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committee must not fail to notice in punged from the Scriptures which miits report the conduct of the Whigs litate against schism-and that it be during the Peninsular war—at the made high treason for any one to say, peace-on the repeal of the income-tax that the Catholic claims have other during the Manchester and other opponents than the Clergy of the Esriots-on the trial of Queen Caroline tablishment. -towards Carlile and other blasphe- Let Mr Tierney, in a most pathemers at home, and the Continental tic speech, move that it is in the highdeists and traitors, &c. &c.; and it est degree cruel, unconstitutional, and must be careful to give a just descrip- tyrannical, to suffer the clamourers tion of the present Whigs, touching for office to sink into their graves, their abilities and acquirements—their without permitting them to have more character as honest men and states- than a trifling taste of it.

It will be alike beneficial to Sir That the long and arduous labours James Mackintosh and his party, if of these committees may be in some he can carry a resolution to this effect: degree shortened and simplified, let -A writer will be an impartial histhe following motions be made by the torian, in proportion as he is a bigotted individuals to whom I assign them. political partizan. The 'despot Buo

Let Earl Grey, on the behalf of the naparte, the murderer Buonaparte, Whigs as a body, propose a string of the treaty-violator Buonaparte, the resolutions for the adoption of the enslaver of the Continent Buonaparte, Lords, purporting that the British con- was a paragon, as a man and a Sóvestitution, though apparently a monar- reign, and his memory ought to be chy, is in intent and essence a repub- revered by every friend of humanity lic—that all the powers, duties, and and freedom. It is highly expedient privileges which it assigns to the King that this country do forth with erect a and the Aristocracy, are mere names, monument to the memory of that beand that it is highly unconstitution- nefactor to mankind, Napoleon Buoal to regard them as anything else; naparte. Crime will be restrained by and that, as-the Constitution in spirit mildness of punishment, and vice verand working means the Democracy to 8a. Imprison a murderer for a month, constitute the nation, and a faction, and you purge the nation of murderdomineering alike over King and peo- ers ; hang him, and you make them ple, to constitute the Government, it is abound. in the highest degree unconstitutional Be it Lord John Russell's care to to believe that factions ought not to move, that a day-labourer from every possess despotic power, or that they town and village in the nation be sumcan commit wrong—and that all who moned to the bar of the House of dissent from this are enemies of the Commons, to be examined with regard Constitution.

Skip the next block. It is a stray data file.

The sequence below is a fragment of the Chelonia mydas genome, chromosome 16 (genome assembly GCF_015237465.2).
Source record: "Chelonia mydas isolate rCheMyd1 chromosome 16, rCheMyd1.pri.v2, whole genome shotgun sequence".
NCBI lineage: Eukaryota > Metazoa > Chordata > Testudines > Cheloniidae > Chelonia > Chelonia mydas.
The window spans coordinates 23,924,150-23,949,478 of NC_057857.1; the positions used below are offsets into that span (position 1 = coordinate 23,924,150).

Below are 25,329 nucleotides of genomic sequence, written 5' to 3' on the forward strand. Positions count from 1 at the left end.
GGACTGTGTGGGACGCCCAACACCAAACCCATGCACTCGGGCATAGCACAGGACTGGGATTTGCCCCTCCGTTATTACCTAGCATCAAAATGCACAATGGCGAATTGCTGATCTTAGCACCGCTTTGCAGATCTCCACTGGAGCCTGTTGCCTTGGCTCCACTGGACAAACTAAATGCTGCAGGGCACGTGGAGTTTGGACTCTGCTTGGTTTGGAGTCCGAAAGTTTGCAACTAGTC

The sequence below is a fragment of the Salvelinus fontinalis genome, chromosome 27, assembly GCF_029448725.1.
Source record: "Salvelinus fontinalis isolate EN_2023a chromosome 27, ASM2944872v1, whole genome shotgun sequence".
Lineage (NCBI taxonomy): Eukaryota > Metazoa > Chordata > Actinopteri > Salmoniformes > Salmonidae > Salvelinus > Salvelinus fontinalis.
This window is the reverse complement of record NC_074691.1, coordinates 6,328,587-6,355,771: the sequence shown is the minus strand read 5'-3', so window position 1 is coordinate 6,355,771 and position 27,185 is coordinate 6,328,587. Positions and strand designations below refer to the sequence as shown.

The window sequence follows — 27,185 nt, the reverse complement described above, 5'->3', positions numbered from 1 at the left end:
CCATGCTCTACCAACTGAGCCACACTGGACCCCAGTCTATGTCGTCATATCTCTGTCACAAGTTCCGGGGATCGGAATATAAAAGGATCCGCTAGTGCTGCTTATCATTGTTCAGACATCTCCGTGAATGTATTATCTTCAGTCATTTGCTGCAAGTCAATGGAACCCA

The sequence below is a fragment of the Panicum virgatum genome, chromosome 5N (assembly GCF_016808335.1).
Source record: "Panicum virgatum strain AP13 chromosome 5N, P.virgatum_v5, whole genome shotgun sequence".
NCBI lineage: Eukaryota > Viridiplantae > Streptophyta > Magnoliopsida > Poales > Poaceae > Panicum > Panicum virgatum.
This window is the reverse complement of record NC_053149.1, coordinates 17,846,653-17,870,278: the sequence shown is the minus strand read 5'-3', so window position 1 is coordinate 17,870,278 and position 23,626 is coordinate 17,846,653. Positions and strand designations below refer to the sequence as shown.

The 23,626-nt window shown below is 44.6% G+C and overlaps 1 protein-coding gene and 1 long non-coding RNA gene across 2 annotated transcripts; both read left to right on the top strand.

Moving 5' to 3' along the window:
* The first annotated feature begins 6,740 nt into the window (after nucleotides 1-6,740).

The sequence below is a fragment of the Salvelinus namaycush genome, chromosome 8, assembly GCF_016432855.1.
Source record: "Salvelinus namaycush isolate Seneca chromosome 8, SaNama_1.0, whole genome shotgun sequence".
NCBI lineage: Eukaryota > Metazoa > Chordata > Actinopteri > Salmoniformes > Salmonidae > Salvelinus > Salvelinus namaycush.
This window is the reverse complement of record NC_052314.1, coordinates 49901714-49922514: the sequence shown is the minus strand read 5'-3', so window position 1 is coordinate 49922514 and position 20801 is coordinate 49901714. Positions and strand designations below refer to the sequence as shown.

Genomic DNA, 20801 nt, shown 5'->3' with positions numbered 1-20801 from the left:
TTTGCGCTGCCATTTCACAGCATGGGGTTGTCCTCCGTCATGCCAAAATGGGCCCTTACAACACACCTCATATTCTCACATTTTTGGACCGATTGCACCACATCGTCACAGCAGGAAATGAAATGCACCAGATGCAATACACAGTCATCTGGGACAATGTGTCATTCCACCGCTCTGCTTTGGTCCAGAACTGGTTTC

to his proficiency in political and other Let the same noble person, on his learning. If such labourers answer, own personal account, move the Peers as in all probability they will, that to resolve, that no man is qualified to be they believe the Constitution to be the Prime-Minister of this great nation, some strange animal brought over-sea whose political reasonings and predic - the House of Commons to be a pubtions have not been through life falsi- lic alms-house-the House of Peers, fied by events-who has not constant to be the place at which Pears are rely studied to render inflammatory and tailed to the Cockneys, &c. &c., let turbulent times still more inflamma- Lord John move the House to resolve, tory and turbulent-who has not been that such persons are, of all others, the Parliamentary champion of the in- the best qualified for choosing Lawfidels and democrats of the Continent, givers and Statesmen. He must follow - and who has not invariably made this with a set of resolutions to this the weal of his country subservient to effect :- Because a stray copy of Don that of his party, and the propagation Carlos has been seen in a remote norof the tenets of modern Whiggism. thern village, it is the opinion of this

Let the Bishop of Norwich move, House that the labouring population that the alliance between Church and of the three kingdoms has become exState be dissolved—that the Catholic ceedingly learned and refined. Falseascendency be substituted for the Pro- hood, sedition, and blasphemy, are testant one-that all passages be ex- knowledge and wisdom; therefore, this